Last week, the social news aggregator Digg sent a survey to 18,000 people interested in its upcoming Google Reader replacement. From the 8,000 people who responded, Digg has gathered some interesting data and consequently dropped word of a few features coming to the Reader replacement.
Most notably, Digg found that 40 per cent of those who responded are willing to pay for a Google Reader replacement. In a blog post discussing the news, Digg didn't go into specifics on what this means for pricing. What seems to make most sense is a paid option that removes ads and offers other premium features, while offering a limited free version to the masses. But for now, Digg admitted: "We're not totally sure how pricing will work."
Other survey data revealed that 75 per cent of the responders used email to share links, while Facebook and Twitter fell at about 55 per cent. Digg announced on Monday that it wouldn't leave any social networks out to dry in its Reader replacement, and that Facebook, Twitter, Google+, Tumblr, Pinterest and Path sharing will be present. As for read it later services, Digg says it will support Pocket, Instapaper, Evernote and Readability.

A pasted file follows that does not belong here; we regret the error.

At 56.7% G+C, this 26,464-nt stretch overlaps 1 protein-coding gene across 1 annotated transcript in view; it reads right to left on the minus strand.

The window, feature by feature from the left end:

The most interesting tidbit from Digg's blog post on Tuesday was word that the beta of Digg will be available in June. This will cut it pretty close to the 1 July death of Google Reader. Digg has previously hinted that its Reader replacement will focus on simplicity, speed, synchronisation and the ability to import.
The Digg team - Betawork staff who acquired Digg - already has a lot of experience in the web aggregation sector. In 2010, Betaworks launched a product called News.me, which aimed to deliver news in a digestible format. When Betaworks purchased Digg, it took features from News.me and packaged together what Digg is today in short time. We suspect its team can handle a solid Reader replacement.
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